Saturday, September 17, 2016


September 17, 2016

Heroic gardening led to a painful back that Z only partially alleviated. Limited what I did today to what could be done standing straight or sitting down, nothing in between. Good day at the studio, though, with several visitors and gratifying progress in several projects.
   
Stopped for gas, noting that gas stations everywhere were jammed because of a pipeline break in Alabama. Don’t know if there is no gas really, or there is no gas because everyone feared there would be none and so bought it up. The Prius has a full tank. The truck is empty, because A and M borrowed it to move his brother back to his apartment, and A said, “I really meant to fill it up afterwards, but all the pumps were empty.” Of course. I got my Prius fill-up at the Shell station behind a woman who was taking up two pumps because she wasn’t thinking, and who went in to shop and get coffee before she pumped her gas, with fourteen cars lined up behind her. You figure out why murders happen.
   
The garden I planted at the Phil Mechanic is aflame with orange canna. I pulled at some of the weeds, but they were too firmly established for the casual application I was in the mood for.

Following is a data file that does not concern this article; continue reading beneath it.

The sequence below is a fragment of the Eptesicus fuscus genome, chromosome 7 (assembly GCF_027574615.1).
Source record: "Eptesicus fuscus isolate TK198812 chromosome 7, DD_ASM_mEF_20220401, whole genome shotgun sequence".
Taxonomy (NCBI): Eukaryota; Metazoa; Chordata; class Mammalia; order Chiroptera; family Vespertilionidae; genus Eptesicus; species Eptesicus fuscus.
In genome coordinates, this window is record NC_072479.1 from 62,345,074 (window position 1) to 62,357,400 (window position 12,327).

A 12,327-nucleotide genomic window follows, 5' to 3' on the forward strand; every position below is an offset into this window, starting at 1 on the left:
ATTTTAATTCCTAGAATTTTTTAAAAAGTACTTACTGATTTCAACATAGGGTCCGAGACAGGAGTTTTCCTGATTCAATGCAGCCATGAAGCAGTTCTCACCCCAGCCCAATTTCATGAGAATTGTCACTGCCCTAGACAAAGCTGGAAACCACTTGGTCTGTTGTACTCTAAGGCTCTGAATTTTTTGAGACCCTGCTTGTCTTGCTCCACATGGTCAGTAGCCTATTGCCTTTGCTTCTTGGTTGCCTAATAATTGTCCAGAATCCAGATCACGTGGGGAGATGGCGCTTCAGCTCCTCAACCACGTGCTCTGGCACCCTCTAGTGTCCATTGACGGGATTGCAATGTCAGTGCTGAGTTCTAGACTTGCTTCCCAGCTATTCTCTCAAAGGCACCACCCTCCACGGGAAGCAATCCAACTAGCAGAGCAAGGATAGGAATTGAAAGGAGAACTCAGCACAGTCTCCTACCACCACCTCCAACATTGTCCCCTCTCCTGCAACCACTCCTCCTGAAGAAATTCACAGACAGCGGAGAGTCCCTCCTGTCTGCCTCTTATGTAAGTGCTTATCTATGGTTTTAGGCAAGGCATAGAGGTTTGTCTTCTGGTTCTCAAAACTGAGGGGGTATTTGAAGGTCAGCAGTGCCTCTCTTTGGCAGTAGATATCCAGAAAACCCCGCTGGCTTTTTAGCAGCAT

Edward Albee is dead. He is a famous person with whom I had a couple of casual and one really awful formal conversation. He was great company so long as we were talking about his plays, which I was actually glad to do. He hated my play in Valdez, loved my play in Houston. I think he felt he had to hate the one in Valdez, or lose his reputation for liking plays only by handsome young men. I have thought about him a great deal. To me he was a false standard that I had, somehow, to find a way to true. I have been in several– five or six or more-- of his works as an actor. I do not think he was a great playwright, or even a very good one, but he did have a remarkable, almost supernatural talent for making people take crabbiness and smart-alecky-ness and self-gratification for a kind of greatness. And I think he knew this, and that cunning smile of his was pleasure at getting away with it for fifty years. He was a very smart man and he made that look like he was writing good plays. But I do miss him. More than I would have imagined. A wall I leaned against, that I could find my location by, is gone.